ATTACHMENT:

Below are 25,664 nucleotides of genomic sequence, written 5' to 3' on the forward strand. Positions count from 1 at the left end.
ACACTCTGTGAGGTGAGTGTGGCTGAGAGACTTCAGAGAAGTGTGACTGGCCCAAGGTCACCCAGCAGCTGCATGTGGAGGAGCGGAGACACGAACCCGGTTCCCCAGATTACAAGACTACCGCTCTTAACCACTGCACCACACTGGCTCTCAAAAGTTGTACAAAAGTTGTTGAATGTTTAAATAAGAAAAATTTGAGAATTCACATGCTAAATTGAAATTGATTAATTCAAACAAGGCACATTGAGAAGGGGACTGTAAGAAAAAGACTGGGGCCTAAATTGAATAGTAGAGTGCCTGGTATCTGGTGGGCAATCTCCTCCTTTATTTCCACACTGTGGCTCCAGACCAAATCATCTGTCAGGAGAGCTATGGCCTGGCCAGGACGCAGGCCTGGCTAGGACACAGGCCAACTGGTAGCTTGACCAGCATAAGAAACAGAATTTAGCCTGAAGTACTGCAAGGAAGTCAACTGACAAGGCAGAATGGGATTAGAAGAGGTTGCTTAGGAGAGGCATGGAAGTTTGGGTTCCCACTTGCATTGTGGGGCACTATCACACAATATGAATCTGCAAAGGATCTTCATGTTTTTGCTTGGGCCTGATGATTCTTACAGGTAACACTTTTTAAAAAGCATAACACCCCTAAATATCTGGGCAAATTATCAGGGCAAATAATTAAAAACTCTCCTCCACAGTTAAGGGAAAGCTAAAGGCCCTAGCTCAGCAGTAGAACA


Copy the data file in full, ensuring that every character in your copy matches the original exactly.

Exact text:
Below are 25,664 nucleotides of genomic sequence, written 5' to 3' on the forward strand. Positions count from 1 at the left end.
ACACTCTGTGAGGTGAGTGTGGCTGAGAGACTTCAGAGAAGTGTGACTGGCCCAAGGTCACCCAGCAGCTGCATGTGGAGGAGCGGAGACACGAACCCGGTTCCCCAGATTACAAGACTACCGCTCTTAACCACTGCACCACACTGGCTCTCAAAAGTTGTACAAAAGTTGTTGAATGTTTAAATAAGAAAAATTTGAGAATTCACATGCTAAATTGAAATTGATTAATTCAAACAAGGCACATTGAGAAGGGGACTGTAAGAAAAAGACTGGGGCCTAAATTGAATAGTAGAGTGCCTGGTATCTGGTGGGCAATCTCCTCCTTTATTTCCACACTGTGGCTCCAGACCAAATCATCTGTCAGGAGAGCTATGGCCTGGCCAGGACGCAGGCCTGGCTAGGACACAGGCCAACTGGTAGCTTGACCAGCATAAGAAACAGAATTTAGCCTGAAGTACTGCAAGGAAGTCAACTGACAAGGCAGAATGGGATTAGAAGAGGTTGCTTAGGAGAGGCATGGAAGTTTGGGTTCCCACTTGCATTGTGGGGCACTATCACACAATATGAATCTGCAAAGGATCTTCATGTTTTTGCTTGGGCCTGATGATTCTTACAGGTAACACTTTTTAAAAAGCATAACACCCCTAAATATCTGGGCAAATTATCAGGGCAAATAATTAAAAACTCTCCTCCACAGTTAAGGGAAAGCTAAAGGCCCTAGCTCAGCAGTAGAACA